Bazin has been throughout this class, the one thinker that really stood out to me in terms of practical thinking on what an adaptations possible responsibilities are. In his discussion of the fidelity of spirit he asks how faithful is the adaptation to the source material. In the case of The Dark Knight, we have both a brand new Batman but also one that pays homage to so many versions of the character it is impossible not to see, hear, and feel the spirit of the old comics resonating on screen. In Arya Ponto’s article “20 Batman Stories Most Influential to ‘The Dark Knight’ Trilogy,” he discusses the most crucial narrative inspirations for Nolans films. In the article Ponto points out at least 10 different, what would be considered “classic” parts to the Batman lore that the films reference or downright directly translate onto screen. I think the reason the Dark Knight did so well is that since comics are malleable by nature, anything based on them can be even more so. Since Nolan wasn’t slave to anyone story or character he was able to craft a film that utilized and recognized multiple bodies of original (the prime texts) in one movie. By using several elements of these bodies of work, Nolan was able to create a Harvey Dent that lost his sanity and face to the criminals he wanted to stop but was spurred on by the Joker who also remains a homicidal unpredictable maniac but this time is far more menacing and cruel. Nolan also gives us the Tumbler, homage to Frank Millers tank like batmobile as well as Batman’s year one bat summoning device. All of these things batman fans can nod and say “OH YEA, you remember when he (insert reference just seen on screen here)” while still being fresh and new. At no point did I feel like the spirit of the Batman comics was not being responded to or properly utilized. Instead I was able to see points of reference to an entire canon of literature and spiritual bodies. I guess the lesson here is when in doubt, use everything…well maybe not everything.
While watching The Dark Knight, it reminded me of the Chatman;s article “What Novels Can Do That Film’s Can’t (and vise versa)”. From what I can remember, Chatman was more invested in focusing on the former–things that novels can do that film cannot. In this case, The Dark Knight is not adapted from a novel, but from a comic series. This made me wonder: what would Chatman say about The Dark Knight? How does narratology transfer between the comic and the movie?
Chatman’s argument seems entirely hinged on the idea that (similar to Leitch’s discussion on the 12 fallacies) that a film is visual and a novel isn’t. Therefore, the narratology of a novel is fundamentally different than that of a film. Yet, both the source (a comic) and the movie is visual–there are images, though one is static and the other is moving. Therefore, Chatman’s argument begins to slowly destabilize, as the act of narration changes with the visual component.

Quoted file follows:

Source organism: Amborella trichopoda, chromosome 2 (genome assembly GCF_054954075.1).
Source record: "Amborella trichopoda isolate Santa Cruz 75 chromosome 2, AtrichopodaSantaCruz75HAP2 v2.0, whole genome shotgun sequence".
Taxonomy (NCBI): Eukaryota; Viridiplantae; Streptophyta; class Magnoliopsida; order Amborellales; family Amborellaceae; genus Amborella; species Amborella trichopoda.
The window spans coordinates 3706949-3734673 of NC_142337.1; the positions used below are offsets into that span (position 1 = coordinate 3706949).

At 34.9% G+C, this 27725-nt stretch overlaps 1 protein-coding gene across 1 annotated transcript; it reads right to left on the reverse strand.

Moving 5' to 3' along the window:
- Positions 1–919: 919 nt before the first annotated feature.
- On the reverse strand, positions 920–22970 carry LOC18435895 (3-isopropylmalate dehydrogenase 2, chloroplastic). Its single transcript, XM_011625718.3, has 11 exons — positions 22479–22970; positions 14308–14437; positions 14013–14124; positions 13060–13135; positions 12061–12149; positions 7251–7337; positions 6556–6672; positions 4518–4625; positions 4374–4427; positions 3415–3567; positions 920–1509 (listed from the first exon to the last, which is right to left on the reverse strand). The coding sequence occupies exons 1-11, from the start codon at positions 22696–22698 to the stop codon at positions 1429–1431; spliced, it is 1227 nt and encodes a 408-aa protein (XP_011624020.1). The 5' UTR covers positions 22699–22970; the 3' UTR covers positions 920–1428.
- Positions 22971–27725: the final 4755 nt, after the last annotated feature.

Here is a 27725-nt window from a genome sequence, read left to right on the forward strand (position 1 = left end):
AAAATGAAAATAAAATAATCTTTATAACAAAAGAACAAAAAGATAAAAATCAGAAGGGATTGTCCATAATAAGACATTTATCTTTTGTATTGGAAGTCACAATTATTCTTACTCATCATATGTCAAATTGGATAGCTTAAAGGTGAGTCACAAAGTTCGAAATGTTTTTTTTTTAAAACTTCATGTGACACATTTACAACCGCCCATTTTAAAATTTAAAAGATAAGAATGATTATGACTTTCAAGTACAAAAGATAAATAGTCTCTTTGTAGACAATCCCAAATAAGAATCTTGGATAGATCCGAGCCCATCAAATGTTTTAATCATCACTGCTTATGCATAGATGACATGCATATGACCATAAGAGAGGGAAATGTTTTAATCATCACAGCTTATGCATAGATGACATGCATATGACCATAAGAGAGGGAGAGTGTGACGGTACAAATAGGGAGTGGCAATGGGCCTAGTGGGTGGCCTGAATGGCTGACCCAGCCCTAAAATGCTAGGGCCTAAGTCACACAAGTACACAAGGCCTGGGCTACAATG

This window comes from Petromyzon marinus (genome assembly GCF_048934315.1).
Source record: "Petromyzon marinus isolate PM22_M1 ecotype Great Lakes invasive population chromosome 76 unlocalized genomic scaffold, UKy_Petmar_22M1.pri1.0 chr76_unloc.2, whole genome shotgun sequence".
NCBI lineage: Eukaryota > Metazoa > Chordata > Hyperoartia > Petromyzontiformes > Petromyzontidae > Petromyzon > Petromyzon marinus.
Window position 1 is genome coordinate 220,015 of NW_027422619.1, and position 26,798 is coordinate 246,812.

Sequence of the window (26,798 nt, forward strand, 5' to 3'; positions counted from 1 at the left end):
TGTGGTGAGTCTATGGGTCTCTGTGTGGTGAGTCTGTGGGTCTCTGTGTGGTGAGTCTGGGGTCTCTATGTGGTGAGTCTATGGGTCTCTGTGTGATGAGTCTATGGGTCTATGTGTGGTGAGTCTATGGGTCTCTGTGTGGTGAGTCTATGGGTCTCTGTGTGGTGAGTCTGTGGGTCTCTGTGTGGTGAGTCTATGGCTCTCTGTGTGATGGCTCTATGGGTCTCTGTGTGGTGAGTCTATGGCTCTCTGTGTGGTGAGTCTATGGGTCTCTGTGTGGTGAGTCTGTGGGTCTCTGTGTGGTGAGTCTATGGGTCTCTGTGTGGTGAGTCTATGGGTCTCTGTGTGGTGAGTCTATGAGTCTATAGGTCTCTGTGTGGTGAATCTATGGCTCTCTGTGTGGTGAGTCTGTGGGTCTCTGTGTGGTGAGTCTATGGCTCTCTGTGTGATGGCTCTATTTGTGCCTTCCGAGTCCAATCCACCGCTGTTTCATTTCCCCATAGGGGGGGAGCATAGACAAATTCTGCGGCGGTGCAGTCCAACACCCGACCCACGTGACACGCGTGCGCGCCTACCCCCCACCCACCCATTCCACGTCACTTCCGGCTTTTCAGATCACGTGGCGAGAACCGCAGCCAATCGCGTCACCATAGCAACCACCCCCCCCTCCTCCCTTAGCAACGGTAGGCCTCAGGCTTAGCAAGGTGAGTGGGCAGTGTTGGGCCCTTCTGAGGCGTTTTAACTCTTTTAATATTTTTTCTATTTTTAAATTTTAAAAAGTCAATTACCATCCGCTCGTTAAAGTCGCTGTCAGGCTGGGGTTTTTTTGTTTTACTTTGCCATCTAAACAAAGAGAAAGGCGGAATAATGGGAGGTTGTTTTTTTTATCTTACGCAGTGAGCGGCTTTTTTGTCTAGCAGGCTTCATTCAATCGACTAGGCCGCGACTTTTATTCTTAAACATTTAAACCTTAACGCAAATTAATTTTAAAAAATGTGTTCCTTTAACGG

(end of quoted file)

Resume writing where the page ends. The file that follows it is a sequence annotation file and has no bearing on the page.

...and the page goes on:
So what about the The Dark Night? Chatman is comparing a novel and a movie of the same name. The Dark Knight is unique because it is adapting an entire series/universe. Therefore, it would be nearly impossible to compare a scene shot for shot (as Chatman does). The movie is essentially a conglomerate of hundreds of different comics. Yes, all of the major characters that were essential to the overarching story of Batman is in the movie. But because the original source was already visual, easier to try to find an actor that viewers will recognize. Additionally, it is important to remember that because Batman is a conglomerate of different stories, different artists, different narrators. Therefore, it gives screenwriters and produces more creative license, because the franchise is already so disparate.
Thomas Leitch poses the question: When films self-consciously raise questions about their own status as adaptation, what general implications do they offer adaptation studies?
I would like to alter the question and ask: When films accidentally raise questions about their own status as adaptation, what general implications do they offer adaptation studies?
This question came to me after watching the entertainingly obnoxious shot-by-shot analysis of the chase scene from The Dark Knight. I found the video analysis to be captivating because I simply never noticed all of the inconsistencies that were pointed out, and I truly consider myself to be one of those annoying people who expose little mistakes in films. It made me wonder who was responsible for catching all of these errors before the film was released, and why did the whole filmmaker crew not think it was important enough to focus on catching all of these mistakes? However, on the other hand, I also thought the shot-by-shot analysis was obnoxious because it reminded me of some literary critics that cross the line and analyze every little detail of each sentence in each paragraph on each page of a novel. Why is it so important to critique the fact that Harvey Dent falls to the left when he should have fallen to the right? Does that really change the overall experience of the film?